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Did your innocent friendship with the opposite sex turn sexual after a few drinks? Or did this one-night sex hook-up happen when you were feeling at your lowest and in need of comfort?
Many gay couples face this struggle with the "one time mistake" of infidelity hitting the relationship at full speed, but some also have the added challenge of the sex being with someone of the opposite sex. This double whammy not only makes the bond even more insecure and difficult to trust, but everything down to your sexuality is now in question.
Everything is in question … and you can’t go back and press the delete button.
Your partner may respond in complete anger with threats of breaking up and then quickly change to tears, wanting your comfort, within seconds. This emotional rollercoaster and the thousand question blasts from your partner may feel terrible and seem as if there is no end in sight.
Hang tight. It doesn’t have to be like this forever, but keep in mind that it will be like this for now.
Understand that simply because the tragic storm is occuring right now, it doesn’t mean that you won’t make it through to sunlight again.
Here are a few things you can do to rebuild with your partner and show them your true colors:
1. Avoid "the Scene." The party scene can be fun for many people, but right now your job is to create a sense of safety in the relationship. The scene can be filled with the bad influences and lots of substance. If alcohol played a part of the hook-ups, stay away from the booze. Show your partner that he/she is more important than a glass of alcohol or going out to the bars.
2. Teach them about your sexuality. Your partner is now questioning everything; they are confused and trying to make sense of your sexuality, but all they see is this sexual time you had with the opposite. They have no idea. The lingering "double threat" of you cheating and you cheating with the opposite sex, leaves your partner confused and having no clue how to make sense of it. You know your sexuality and how you define it, but your partner has NO CLUE. All they can put their finger on is the past. Don’t just simply say, "I am gay;" expand in depth, step by step. Be an open book about this double hit in the relationship. If you were feeling lonely or not wanted, tell your partner exactly that. Avoid the "I don’t know" statements. This will only leave your partner even more clueless.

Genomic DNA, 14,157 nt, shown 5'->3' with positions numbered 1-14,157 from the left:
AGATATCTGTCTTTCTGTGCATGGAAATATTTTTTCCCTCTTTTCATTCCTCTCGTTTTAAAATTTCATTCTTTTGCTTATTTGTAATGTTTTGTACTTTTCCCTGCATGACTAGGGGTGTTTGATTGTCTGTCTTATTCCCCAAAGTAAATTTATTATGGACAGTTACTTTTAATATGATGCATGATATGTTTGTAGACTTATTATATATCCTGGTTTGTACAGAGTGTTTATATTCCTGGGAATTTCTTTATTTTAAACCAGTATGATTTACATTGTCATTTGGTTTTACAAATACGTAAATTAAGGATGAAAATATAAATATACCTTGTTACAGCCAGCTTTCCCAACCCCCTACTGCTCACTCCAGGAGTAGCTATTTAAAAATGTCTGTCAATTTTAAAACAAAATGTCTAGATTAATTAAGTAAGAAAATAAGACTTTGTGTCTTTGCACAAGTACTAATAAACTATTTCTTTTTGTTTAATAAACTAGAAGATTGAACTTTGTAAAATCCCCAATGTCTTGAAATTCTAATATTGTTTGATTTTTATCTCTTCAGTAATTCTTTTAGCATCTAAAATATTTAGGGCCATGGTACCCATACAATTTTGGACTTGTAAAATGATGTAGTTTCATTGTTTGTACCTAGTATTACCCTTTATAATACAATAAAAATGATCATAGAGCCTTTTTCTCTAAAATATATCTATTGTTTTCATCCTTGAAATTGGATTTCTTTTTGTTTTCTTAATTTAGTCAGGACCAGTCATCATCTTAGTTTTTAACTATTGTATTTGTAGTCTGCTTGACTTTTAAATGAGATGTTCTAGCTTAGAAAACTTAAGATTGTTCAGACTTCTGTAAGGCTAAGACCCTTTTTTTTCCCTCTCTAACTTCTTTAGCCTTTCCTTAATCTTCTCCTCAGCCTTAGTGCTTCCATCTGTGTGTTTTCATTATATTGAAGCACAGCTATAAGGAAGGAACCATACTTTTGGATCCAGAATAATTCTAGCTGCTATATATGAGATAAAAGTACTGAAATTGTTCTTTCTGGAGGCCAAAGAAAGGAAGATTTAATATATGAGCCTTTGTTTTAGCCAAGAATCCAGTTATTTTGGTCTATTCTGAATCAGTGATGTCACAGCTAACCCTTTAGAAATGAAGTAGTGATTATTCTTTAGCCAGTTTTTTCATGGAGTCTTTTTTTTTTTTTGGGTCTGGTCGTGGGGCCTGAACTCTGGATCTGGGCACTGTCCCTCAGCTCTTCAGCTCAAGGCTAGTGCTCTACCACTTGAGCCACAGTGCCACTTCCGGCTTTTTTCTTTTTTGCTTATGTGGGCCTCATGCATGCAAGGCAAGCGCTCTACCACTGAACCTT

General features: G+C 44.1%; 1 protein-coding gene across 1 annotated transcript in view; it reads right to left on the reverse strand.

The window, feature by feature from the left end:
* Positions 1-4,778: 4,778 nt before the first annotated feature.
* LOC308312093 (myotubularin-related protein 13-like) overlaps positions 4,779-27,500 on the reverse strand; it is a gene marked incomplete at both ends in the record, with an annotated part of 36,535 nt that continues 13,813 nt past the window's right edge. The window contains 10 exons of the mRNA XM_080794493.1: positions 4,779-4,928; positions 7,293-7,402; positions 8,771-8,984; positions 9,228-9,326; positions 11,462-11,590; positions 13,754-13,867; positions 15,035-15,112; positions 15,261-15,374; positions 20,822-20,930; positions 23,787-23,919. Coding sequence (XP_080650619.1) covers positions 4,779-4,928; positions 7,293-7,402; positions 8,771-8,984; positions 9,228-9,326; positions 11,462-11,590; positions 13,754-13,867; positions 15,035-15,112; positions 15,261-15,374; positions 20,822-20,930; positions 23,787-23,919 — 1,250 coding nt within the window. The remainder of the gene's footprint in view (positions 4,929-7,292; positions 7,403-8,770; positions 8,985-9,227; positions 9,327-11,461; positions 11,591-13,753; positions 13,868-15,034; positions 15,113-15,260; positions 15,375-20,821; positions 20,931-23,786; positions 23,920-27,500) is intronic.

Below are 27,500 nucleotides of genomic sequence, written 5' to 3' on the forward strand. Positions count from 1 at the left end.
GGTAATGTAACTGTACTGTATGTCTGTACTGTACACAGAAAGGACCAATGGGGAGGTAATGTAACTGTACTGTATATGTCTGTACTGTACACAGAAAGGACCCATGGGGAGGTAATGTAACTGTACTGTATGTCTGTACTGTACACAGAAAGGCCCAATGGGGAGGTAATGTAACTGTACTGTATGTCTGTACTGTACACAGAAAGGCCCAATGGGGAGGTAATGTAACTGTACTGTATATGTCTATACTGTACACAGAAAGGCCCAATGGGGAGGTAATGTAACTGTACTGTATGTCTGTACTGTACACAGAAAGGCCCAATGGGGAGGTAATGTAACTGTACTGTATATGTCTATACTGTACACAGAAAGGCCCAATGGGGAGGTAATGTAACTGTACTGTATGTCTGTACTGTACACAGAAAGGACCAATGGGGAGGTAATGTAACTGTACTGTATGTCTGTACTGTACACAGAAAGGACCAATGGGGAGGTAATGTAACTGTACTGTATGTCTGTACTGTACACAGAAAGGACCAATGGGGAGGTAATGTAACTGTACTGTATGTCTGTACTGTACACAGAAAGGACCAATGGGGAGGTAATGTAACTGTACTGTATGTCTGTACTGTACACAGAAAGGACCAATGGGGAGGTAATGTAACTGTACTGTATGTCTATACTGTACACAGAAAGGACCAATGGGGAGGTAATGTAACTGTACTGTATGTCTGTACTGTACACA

3. ACT! Words won’t work. Behaviors will have a stronger message than words. Sad to say, but words don’t have value after an affair. Your actions will make all things matter. If you say that you only have eyes for your partner, but you don't pursue physical affection, aren't very sexual with him/her, or don’t expose your heart verbally to him/her, then your behaviors may be sending a conflicting message. Don’t let your partner jump to conclusions; avoid appearing distant, lacking emotions, or sexually turned to "off."
4. Fill in the blanks. If you feel flooded with endless questions, don’t react by slinking away quietly, bottling up emotions, leaving the room, or becoming defensive. This will only leave them with unexplained blank gaps … and they will most likely fill those gaps with worst case scenarios. Take the "open book" policy and share every little thought.
5. Pick and choose wisely. Everyone is now a threat to your partner. Avoid spending time with the red-flag Friends, the bad influence friends, or anyone your partner feels worried about. For now, your job is to reassure that your relationship is safe.
6. Safety, safety, safety. The affair is similar to touching a stove. At first, it was never hot and always safe to touch, but suddenly it was burning hot. It took time to heal from and the scar remains. Your partner needs to learn that the stove will never get hot again. Reassure your partner and show that you are safe with all of your actions. Understand how challenging it now is for your partner to get close to someone that also created pain.
Jennine Estes is a Marriage and Family Therapist in San Diego with a private practice in Mission Valley. She has appeared as a Relationship Expert in Redbook Magazine, Martha Stewart Publications – Whole Living Magazine, Social Work Today Magazine, Glamour.com, San Diego local news stations, and more. To learn more relationship advice from the author Jennine Estes MFC#47653, visit her relationship column Relationships in the Raw or her San Diego Couples Therapy website.